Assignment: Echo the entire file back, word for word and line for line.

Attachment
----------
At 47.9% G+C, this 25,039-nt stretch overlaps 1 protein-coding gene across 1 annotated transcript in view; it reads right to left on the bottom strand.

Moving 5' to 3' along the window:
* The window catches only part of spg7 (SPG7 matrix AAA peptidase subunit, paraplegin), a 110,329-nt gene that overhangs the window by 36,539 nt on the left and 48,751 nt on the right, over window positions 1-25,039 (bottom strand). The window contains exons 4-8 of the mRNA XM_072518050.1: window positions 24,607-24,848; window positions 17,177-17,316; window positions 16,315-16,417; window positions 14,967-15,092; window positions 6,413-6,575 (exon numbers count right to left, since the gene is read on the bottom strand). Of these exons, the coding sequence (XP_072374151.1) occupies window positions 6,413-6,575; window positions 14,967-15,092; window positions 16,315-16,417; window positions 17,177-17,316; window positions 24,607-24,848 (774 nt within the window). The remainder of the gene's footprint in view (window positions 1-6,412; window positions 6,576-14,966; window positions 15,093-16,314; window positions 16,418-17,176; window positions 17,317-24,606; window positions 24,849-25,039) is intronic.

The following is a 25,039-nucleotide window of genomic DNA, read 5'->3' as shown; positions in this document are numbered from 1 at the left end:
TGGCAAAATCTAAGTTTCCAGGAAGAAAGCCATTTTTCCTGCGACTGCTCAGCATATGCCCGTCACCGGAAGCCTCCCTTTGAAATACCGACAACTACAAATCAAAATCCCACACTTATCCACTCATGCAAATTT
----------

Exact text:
At 47.9% G+C, this 25,039-nt stretch overlaps 1 protein-coding gene across 1 annotated transcript in view; it reads right to left on the bottom strand.

Moving 5' to 3' along the window:
* The window catches only part of spg7 (SPG7 matrix AAA peptidase subunit, paraplegin), a 110,329-nt gene that overhangs the window by 36,539 nt on the left and 48,751 nt on the right, over window positions 1-25,039 (bottom strand). The window contains exons 4-8 of the mRNA XM_072518050.1: window positions 24,607-24,848; window positions 17,177-17,316; window positions 16,315-16,417; window positions 14,967-15,092; window positions 6,413-6,575 (exon numbers count right to left, since the gene is read on the bottom strand). Of these exons, the coding sequence (XP_072374151.1) occupies window positions 6,413-6,575; window positions 14,967-15,092; window positions 16,315-16,417; window positions 17,177-17,316; window positions 24,607-24,848 (774 nt within the window). The remainder of the gene's footprint in view (window positions 1-6,412; window positions 6,576-14,966; window positions 15,093-16,314; window positions 16,418-17,176; window positions 17,317-24,606; window positions 24,849-25,039) is intronic.

The following is a 25,039-nucleotide window of genomic DNA, read 5'->3' as shown; positions in this document are numbered from 1 at the left end:
TGGCAAAATCTAAGTTTCCAGGAAGAAAGCCATTTTTCCTGCGACTGCTCAGCATATGCCCGTCACCGGAAGCCTCCCTTTGAAATACCGACAACTACAAATCAAAATCCCACACTTATCCACTCATGCAAATTT